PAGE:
Caroline Kisko, Kennel Club Secretary, said: "Letting spectator dogs into a show means that owners can keep their four-legged friends with them, which is usually the preferred approach from the dogs' point of view!  On top of that, charging a fee means that the show, or a dog related charity, may make some extra money, so it is generally a win-win - the show benefits and so do the dogs, exhibitors and members of the public."

Dog creche

Another way to minimise the number of dogs being left in cars at dog shows is to make use of an 'unentered dogs tent', something which has been employed by many of the large shows for many years.  The tent acts like a canine crèche, a place where dogs can relax and stay cool, whilst being taken care of by experienced dog lovers.

A hospitality suite for dogs is the perfect way to help avoid tragedies from occurring, says Angela Mitchell, Secretary of Birmingham Dog Show Society which runs Birmingham National show.  Angela said: "Having an unentered dogs tent works really, really well for us at the show.  It means that those who are showing can leave a dog there safely, knowing it will be looked after.  We are very flexible with how we work it - owners can just turn up with their dogs, there is no pre-booking system, and they can return to see their dogs or exercise them whenever they want."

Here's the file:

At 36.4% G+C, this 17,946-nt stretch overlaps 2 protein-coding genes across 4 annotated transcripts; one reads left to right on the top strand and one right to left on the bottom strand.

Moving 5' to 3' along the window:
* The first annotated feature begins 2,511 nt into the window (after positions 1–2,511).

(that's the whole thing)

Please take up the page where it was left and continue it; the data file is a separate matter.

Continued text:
One of the first championship shows to incorporate the unentered dogs tent was Southern Counties, over thirty years ago, and the initiative is still going strong today, with a little help from the Rottweiler Welfare Association who man the tents and take care of the dogs at a number of championship shows across the country.  The Rottweiler Welfare Association also manage the unentered dogs tent at a number of other championship shows, including one of the ultimate summer shows, Windsor.

Of course, when hosting an unentered dogs tent, it must be considered whether or not the conditions will be suitable for the dogs.  Caroline Kisko says: "Different shows will choose to do things differently depending on what is best for the dogs within the environment of the show.  It needs to be considered whether or not an unentered dogs tent, should that be the chosen practice, offers good facilities and would be preferable over leaving dogs in a well-ventilated, cool van, for example.